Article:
After facing the heat due to rupee depreciation, students studying abroad are now facing more uncertainties as the US economy faces recession threat.
With the recession looms large, what problems the students may face?
“With the recession likely to hit the US, the cost of living would go high and studying abroad would become more expensive. The US is known for being an expensive place to study and with the recession the tuition fees along with cost of living, the accommodation rentals and other overhead expenses will increase significantly. The students will be forced to shed out more from their pocket,” said Mayank Maheswari, Co-Founder & COO, University Living.
“With recession the worst part is the mass layoffs happening with big companies and hence the fear of job security. There is comparatively less chance of students bagging a new decent job which defeats the whole purpose of going to the US and spending so much money,” he added.
“Most of the students take educational loans and upon that paying extra for tuition fee, cost of living etc becomes a risky scenario which triggers the Indian students to move to other countries like Canada and European countries,” Maheswari further said.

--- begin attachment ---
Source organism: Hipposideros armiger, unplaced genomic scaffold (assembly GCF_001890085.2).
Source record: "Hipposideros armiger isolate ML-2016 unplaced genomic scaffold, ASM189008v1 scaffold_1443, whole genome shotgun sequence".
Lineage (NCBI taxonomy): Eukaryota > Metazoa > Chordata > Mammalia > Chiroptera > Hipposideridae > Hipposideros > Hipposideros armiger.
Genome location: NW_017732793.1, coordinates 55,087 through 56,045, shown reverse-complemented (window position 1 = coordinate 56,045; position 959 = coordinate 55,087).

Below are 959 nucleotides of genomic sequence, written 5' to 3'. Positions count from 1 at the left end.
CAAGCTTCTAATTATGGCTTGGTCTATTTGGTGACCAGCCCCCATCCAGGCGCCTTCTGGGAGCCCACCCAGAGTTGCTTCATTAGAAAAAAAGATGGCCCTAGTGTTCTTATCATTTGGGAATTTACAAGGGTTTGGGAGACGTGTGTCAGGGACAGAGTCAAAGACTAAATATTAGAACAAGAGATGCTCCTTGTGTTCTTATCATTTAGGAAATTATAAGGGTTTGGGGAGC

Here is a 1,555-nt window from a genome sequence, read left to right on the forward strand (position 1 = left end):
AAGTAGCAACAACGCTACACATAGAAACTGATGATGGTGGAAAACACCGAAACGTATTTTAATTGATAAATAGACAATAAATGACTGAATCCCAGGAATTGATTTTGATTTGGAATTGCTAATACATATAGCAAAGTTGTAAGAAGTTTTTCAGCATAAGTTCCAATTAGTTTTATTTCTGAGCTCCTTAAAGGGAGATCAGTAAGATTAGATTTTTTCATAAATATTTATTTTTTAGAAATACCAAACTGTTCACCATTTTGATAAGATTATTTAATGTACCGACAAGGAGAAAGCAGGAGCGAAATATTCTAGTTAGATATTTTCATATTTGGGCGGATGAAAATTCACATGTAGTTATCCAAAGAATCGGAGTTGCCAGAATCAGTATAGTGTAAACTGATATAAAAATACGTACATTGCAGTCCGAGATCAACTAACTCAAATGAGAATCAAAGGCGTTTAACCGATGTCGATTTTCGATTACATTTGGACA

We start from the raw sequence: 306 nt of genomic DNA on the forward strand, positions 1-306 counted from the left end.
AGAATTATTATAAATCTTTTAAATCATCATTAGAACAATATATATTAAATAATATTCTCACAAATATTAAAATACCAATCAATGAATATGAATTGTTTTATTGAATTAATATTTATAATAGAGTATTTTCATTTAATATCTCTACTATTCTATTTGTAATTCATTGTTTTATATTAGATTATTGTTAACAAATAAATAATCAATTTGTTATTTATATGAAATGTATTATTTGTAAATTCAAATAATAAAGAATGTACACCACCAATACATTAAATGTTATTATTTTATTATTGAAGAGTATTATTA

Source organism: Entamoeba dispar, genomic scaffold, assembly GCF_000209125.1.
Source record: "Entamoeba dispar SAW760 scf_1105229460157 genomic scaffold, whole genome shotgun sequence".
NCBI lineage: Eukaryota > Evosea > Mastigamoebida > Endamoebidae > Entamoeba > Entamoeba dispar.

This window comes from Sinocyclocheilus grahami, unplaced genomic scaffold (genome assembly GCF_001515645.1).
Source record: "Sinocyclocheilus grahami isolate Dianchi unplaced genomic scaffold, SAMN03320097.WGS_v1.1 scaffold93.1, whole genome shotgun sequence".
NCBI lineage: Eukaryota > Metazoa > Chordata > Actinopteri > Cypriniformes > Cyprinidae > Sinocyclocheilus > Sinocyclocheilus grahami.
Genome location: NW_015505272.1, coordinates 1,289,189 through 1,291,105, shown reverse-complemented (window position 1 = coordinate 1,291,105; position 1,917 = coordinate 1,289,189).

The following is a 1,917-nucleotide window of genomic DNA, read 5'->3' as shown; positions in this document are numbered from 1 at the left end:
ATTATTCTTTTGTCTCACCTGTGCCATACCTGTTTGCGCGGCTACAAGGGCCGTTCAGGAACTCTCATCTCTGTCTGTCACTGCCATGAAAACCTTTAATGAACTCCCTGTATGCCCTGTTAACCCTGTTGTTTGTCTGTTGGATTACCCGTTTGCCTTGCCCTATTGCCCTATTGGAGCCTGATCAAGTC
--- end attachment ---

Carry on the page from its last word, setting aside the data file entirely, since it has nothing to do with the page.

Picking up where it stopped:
How will the recession in the US impact Indian students who are already there or who plan to move there?
“Right now there’s no impact. Some panic, of course. Some students are seeing their senior family members starting to look for new jobs within the US to protect their H-1B. While we will know how this adds to their outlook only in 1-2 quarters, about 200+ students we surveyed recently continue to be optimistic. The American Dream remains strong. And just about every period has seen some shocks, so be it,” said Akshay Chaturvedi, Founder & CEO, Leverage Edu.
“Moreover, the overall US economy continues to inspire a lot more confidence as compared to others. There is a very high likelihood that they will battle out this recession better. What’s happening with macros is consistent across the world, people across walks acknowledge that, and there isn’t any US-driven scare at the moment,” he said.